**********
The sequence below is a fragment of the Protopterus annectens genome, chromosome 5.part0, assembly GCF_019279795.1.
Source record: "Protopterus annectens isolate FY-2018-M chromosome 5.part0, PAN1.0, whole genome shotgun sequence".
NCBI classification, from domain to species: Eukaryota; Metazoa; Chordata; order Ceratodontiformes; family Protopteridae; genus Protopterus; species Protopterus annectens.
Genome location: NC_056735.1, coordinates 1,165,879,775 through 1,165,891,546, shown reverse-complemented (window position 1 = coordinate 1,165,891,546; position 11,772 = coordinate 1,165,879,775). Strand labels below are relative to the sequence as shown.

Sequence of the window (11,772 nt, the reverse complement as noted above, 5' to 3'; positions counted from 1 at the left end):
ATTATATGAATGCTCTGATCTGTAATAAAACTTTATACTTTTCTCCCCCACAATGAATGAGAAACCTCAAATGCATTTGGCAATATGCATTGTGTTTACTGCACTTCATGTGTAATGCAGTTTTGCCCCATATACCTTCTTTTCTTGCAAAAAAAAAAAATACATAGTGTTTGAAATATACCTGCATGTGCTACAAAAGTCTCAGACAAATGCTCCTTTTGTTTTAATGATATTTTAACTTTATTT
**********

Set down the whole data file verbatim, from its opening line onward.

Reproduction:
The sequence below is a fragment of the Protopterus annectens genome, chromosome 5.part0, assembly GCF_019279795.1.
Source record: "Protopterus annectens isolate FY-2018-M chromosome 5.part0, PAN1.0, whole genome shotgun sequence".
NCBI classification, from domain to species: Eukaryota; Metazoa; Chordata; order Ceratodontiformes; family Protopteridae; genus Protopterus; species Protopterus annectens.
Genome location: NC_056735.1, coordinates 1,165,879,775 through 1,165,891,546, shown reverse-complemented (window position 1 = coordinate 1,165,891,546; position 11,772 = coordinate 1,165,879,775). Strand labels below are relative to the sequence as shown.

Sequence of the window (11,772 nt, the reverse complement as noted above, 5' to 3'; positions counted from 1 at the left end):
ATTATATGAATGCTCTGATCTGTAATAAAACTTTATACTTTTCTCCCCCACAATGAATGAGAAACCTCAAATGCATTTGGCAATATGCATTGTGTTTACTGCACTTCATGTGTAATGCAGTTTTGCCCCATATACCTTCTTTTCTTGCAAAAAAAAAAAATACATAGTGTTTGAAATATACCTGCATGTGCTACAAAAGTCTCAGACAAATGCTCCTTTTGTTTTAATGATATTTTAACTTTATTT